I just got nervous, and when I get nervous I want to be around my parents.  The entire situation was filled with pressure, because you feel this extraordinary pride to represent your country, something you have never felt before.  I had been to three World Championships, and I had competed all around the world representing the United States.  But when you are on the Olympic team, it feels like the entire country is counting on you.

I remember walking to the Georgia Dome, and when we were still outside, the minute people saw the red, white and blue, they started chanting USA, USA!  I thought to myself, "Why do they think we can do this?"  The sense of pressure was overwhelming.  And even in the minute we stepped inside the arena for practice, we weren't even competing and yet the entire place was going crazy.

So there was a lot of pressure.  I was 19, and that's considered old in the sport, but it's not that old when you consider how much pressure it was.  I think you get into this mode.  I have this really special connection with my coach.  We could just make eye contact, and it got me back into my zone of just doing what I do and trusting God.  It didn't matter if she was standing next to me or fifty feet away.  It got my into my zone of doing what you do, have fun, and trust God with the rest.

When you won the gold medal in Atlanta and realized your lifelong dream, did that resonate for you on a spiritual level?

I describe it as seeing my whole life up until then, the whole journey that had brought me there, running in slow motion.  When people watch the Olympics, and even when I watch the Olympics now, it's easy to think about that moment, standing on the podium and receiving the gold medal.  None of that is a big part of my memory of those Olympics.  For me, it was all about the journey.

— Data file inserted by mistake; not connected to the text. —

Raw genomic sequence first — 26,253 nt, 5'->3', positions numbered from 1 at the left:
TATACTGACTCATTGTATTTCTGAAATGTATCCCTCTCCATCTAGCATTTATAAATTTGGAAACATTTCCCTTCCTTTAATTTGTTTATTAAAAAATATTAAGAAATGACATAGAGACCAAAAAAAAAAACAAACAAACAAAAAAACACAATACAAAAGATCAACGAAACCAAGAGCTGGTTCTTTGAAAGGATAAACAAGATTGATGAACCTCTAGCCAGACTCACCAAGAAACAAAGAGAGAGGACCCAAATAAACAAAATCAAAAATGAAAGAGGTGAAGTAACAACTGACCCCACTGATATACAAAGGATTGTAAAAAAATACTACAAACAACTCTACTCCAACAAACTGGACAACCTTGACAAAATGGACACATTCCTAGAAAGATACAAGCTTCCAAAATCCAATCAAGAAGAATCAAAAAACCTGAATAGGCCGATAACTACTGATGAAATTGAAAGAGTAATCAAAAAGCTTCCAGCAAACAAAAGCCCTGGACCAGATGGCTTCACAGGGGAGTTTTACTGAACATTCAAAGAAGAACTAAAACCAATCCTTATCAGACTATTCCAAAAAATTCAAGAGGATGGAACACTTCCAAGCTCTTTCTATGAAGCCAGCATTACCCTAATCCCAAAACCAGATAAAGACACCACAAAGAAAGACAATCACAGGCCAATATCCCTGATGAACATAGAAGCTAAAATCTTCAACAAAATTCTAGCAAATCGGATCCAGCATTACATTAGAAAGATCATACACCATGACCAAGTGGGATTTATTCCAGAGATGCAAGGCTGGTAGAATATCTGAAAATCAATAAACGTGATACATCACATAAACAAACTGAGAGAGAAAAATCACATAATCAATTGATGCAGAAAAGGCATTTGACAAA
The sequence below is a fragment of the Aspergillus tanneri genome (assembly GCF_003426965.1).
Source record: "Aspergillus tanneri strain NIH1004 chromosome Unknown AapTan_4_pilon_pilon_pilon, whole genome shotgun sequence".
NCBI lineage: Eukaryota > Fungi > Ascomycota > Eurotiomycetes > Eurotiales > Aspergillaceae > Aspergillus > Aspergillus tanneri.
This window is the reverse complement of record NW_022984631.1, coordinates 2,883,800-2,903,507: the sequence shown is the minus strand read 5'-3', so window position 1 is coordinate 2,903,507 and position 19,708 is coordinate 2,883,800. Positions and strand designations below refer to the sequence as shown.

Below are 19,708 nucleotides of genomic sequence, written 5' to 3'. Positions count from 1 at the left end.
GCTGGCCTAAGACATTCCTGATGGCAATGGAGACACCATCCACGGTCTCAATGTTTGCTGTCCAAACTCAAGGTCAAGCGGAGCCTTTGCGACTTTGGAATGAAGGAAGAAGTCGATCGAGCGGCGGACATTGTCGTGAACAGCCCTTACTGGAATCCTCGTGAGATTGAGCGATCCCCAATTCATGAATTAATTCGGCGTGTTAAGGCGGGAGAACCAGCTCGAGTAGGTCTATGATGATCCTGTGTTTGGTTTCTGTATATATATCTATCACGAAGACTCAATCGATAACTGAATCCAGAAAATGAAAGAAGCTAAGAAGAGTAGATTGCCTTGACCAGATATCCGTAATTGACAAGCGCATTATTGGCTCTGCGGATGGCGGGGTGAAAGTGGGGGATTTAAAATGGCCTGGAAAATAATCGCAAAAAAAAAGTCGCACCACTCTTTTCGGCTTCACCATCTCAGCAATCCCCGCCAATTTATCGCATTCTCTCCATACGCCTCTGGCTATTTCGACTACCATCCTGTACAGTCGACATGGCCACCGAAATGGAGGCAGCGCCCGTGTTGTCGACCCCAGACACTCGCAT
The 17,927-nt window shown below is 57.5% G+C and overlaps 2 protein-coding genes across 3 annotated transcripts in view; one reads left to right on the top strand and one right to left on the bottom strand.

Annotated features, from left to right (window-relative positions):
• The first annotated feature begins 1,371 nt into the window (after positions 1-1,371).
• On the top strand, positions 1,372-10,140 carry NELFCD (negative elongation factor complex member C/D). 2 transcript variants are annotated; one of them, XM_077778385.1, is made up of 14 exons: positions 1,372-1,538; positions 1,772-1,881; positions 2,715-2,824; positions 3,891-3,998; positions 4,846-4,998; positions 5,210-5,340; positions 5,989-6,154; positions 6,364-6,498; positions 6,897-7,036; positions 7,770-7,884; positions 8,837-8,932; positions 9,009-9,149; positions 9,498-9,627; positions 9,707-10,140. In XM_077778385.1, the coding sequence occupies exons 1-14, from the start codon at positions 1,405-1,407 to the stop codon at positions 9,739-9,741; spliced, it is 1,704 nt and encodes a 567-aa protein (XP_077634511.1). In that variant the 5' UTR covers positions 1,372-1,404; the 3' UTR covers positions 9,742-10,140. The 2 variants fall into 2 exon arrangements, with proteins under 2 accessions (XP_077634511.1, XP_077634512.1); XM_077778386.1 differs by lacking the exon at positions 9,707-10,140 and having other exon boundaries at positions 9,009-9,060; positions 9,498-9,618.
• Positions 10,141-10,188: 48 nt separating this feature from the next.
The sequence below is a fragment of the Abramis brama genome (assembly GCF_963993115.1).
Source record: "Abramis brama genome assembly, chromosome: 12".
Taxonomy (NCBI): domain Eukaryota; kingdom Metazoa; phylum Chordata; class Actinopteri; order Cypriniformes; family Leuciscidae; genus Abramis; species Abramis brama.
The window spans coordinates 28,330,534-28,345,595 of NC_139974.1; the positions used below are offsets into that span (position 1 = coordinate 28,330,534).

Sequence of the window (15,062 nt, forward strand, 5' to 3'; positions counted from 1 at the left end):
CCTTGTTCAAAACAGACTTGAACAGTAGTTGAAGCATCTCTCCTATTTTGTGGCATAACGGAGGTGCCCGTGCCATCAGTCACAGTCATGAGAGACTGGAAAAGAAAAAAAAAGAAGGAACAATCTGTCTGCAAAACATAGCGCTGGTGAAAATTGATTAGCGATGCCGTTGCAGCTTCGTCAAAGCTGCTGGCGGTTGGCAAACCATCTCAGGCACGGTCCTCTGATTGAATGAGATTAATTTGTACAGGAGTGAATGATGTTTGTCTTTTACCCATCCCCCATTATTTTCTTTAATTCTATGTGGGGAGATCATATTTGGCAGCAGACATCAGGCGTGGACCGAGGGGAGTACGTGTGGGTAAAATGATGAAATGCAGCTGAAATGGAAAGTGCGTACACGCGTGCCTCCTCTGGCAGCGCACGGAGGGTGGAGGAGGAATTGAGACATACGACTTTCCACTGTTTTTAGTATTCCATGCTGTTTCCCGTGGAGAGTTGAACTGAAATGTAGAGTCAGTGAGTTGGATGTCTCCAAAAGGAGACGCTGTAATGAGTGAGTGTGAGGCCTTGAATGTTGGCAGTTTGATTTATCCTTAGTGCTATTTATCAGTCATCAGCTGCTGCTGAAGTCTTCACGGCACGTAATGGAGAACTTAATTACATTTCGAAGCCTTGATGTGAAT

You know, I have the opportunity to go around the country still and talk to kids about my experiences.  The big thing I always tell them is that I had faith in God's plan.   For that reason, it made the journey so incredible. 

In those moments when I had an injury, or missed the 1992 Olympics, or I missed World Championships, I didn't really appreciate what God was doing for me in the moment.  You don't always appreciate the challenges.  Now, at 32 years old, for the last 10 years, I realize that all of those moments not only helped me to make the Olympics and appreciate it more, but, even more importantly, they prepared me for life.  They prepared me for all the challenges that you encounter when you grow up and get older.  I really believe that God puts things in front of you for a reason, even if you don't always appreciate it in the moment.  When I was a kid, I definitely did not understand it.  Now I appreciate it much more.